“Our executives are generally not willing to stand in the spotlight and staying low profile is an unwritten rule inside the company,” said one Vivo employee, who requested anonymity because he was not authorized to speak to the media. Oppo employees interviewed indicated it was a similar situation at their company.
Oppo did not respond to a request for comment, and Vivo declined to comment for this article.
The low-profile approach can be partly attributed to the culture of their privately held parent company, BBK Electronics Corp, which was founded 24 years ago in Dongguan by Chinese billionaire Duan Yongping, regarded as the godfather of China’s smartphone industry – powerful, influential, but staying behind the scenes. Other than a rare interview with Bloomberg in 2017, Duan has been out of the media spotlight for the past two decades.
“Oppo and Vivo’s low profile and pragmatic approach is in the DNA embedded across the brands in the BBK group,” said James Yan, research director at Hong Kong-based Counterpoint Technology.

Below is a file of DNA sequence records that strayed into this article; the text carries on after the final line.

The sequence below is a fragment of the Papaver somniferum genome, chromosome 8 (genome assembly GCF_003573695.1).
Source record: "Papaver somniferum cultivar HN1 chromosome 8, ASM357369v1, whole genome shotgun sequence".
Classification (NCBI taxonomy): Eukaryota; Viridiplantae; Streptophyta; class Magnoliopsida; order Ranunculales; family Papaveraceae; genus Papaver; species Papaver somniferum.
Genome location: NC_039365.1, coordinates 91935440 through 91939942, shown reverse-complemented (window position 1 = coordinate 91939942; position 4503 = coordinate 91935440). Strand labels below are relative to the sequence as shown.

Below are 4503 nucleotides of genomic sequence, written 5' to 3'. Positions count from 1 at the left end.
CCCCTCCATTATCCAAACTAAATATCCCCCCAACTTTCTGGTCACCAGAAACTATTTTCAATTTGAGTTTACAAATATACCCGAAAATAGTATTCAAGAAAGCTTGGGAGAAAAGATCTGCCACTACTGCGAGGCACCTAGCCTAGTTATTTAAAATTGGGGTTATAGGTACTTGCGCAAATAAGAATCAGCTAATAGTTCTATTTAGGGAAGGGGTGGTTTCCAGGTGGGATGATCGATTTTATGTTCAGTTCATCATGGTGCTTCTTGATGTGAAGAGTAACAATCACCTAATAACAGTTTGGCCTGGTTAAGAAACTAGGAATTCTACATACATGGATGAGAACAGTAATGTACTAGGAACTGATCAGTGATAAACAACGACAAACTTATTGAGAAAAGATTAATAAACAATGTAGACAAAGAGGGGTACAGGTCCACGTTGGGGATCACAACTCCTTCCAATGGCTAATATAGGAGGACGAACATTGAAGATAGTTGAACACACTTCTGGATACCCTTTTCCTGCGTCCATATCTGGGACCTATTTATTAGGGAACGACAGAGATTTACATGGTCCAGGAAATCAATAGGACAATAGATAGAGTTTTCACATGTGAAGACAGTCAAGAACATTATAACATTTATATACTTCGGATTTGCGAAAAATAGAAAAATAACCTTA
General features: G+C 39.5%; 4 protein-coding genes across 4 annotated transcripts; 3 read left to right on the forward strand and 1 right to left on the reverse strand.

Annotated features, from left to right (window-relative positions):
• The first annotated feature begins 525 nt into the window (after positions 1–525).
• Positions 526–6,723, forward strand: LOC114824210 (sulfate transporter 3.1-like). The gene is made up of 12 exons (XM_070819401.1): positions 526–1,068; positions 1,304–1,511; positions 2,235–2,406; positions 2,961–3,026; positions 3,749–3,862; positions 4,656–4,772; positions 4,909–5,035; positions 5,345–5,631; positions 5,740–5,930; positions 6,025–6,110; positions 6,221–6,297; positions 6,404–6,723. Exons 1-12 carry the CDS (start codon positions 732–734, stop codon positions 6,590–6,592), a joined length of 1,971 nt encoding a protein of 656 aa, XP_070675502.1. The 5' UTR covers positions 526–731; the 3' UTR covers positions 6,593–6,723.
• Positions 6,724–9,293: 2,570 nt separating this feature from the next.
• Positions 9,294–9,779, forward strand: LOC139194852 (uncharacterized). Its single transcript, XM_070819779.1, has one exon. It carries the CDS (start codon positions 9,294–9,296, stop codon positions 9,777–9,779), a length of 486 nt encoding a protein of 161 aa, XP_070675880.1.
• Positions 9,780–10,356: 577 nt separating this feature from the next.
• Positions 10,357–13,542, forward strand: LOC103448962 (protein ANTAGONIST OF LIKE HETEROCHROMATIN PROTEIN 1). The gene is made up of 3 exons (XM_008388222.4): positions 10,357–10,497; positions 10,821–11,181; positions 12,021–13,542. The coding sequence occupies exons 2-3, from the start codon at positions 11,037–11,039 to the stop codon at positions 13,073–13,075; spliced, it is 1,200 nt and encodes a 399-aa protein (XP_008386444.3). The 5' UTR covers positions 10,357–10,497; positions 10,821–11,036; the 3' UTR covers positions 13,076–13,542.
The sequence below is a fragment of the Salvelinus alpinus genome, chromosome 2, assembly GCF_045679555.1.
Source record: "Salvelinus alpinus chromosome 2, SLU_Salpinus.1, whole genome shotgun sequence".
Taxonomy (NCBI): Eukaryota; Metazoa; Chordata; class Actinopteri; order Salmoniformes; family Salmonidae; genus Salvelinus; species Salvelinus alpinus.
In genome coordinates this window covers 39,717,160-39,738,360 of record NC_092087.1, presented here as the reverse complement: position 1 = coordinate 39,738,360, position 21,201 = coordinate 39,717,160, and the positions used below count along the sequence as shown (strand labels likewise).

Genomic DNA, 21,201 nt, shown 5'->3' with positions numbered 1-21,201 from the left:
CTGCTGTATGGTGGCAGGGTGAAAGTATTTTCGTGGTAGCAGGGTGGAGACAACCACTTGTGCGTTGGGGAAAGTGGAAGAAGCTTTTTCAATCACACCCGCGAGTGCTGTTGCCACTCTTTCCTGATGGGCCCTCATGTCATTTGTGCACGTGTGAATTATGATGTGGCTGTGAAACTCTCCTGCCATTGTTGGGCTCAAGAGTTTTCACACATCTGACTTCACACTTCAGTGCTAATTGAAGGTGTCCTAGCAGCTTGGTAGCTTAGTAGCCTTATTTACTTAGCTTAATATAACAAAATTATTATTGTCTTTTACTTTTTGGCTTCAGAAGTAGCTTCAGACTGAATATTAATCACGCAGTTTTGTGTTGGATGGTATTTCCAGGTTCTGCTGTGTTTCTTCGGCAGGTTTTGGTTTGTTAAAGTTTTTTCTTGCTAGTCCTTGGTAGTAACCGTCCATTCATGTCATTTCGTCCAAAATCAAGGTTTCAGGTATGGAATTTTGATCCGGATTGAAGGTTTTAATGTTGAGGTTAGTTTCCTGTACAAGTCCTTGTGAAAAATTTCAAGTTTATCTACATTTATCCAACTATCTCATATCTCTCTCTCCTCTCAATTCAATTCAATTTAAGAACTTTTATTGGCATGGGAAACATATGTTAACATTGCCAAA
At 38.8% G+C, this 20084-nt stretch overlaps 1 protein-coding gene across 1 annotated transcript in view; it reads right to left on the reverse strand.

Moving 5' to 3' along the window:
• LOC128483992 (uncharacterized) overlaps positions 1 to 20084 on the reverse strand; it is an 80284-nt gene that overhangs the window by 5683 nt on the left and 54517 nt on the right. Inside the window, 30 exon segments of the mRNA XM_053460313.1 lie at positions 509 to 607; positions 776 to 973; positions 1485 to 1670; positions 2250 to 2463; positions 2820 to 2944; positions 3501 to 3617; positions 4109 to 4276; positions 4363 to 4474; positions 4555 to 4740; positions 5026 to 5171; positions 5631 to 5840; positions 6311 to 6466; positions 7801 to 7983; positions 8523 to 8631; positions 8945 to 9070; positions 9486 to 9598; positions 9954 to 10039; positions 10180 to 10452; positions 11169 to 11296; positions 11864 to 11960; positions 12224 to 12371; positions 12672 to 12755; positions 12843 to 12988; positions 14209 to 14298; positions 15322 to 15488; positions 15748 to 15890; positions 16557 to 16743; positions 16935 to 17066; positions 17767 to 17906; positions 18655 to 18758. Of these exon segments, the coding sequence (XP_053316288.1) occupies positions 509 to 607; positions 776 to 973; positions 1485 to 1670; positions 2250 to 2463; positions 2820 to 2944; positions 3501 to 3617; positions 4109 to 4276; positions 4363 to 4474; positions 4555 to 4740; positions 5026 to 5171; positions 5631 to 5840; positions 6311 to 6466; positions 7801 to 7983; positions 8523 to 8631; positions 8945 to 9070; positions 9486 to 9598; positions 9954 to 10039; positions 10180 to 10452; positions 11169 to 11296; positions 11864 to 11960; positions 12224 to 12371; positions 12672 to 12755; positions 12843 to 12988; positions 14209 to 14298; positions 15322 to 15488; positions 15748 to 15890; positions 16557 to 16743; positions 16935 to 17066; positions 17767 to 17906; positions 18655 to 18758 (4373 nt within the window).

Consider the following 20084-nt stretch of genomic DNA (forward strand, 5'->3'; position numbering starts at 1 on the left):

Oppo and Vivo were spun out from BBK, which now operates one of the world’s largest and most sophisticated electronics supply chains behind the production of a range of smartphones for the global market by owning four successful smartphones brands – Oppo and Vivo as well as the recently established OnePlus and Realme.
Duan founded Oppo in 2004, appointing one of his BBK apprentices, Tony Chen Yongming, as the start-up’s chief executive. Five years later Duan established Vivo and picked another BBK apprentice, Shen Wei, as CEO.
Although Chen and Shen have participated in some interviews and public events such as economic forums, their public appearances are few and far between compared with the high profile Xiaomi and Huawei smartphone chiefs, and neither are active on China’s Twitter-like Sina Weibo platform.
In contrast, Lei and Yu maximize the power of social media to promote their company’s activities. Lei has more than 21 million followers on Weibo, having published nearly 10,000 posts to date with daily readership of his account exceeding 1 million, according information listed on Weibo.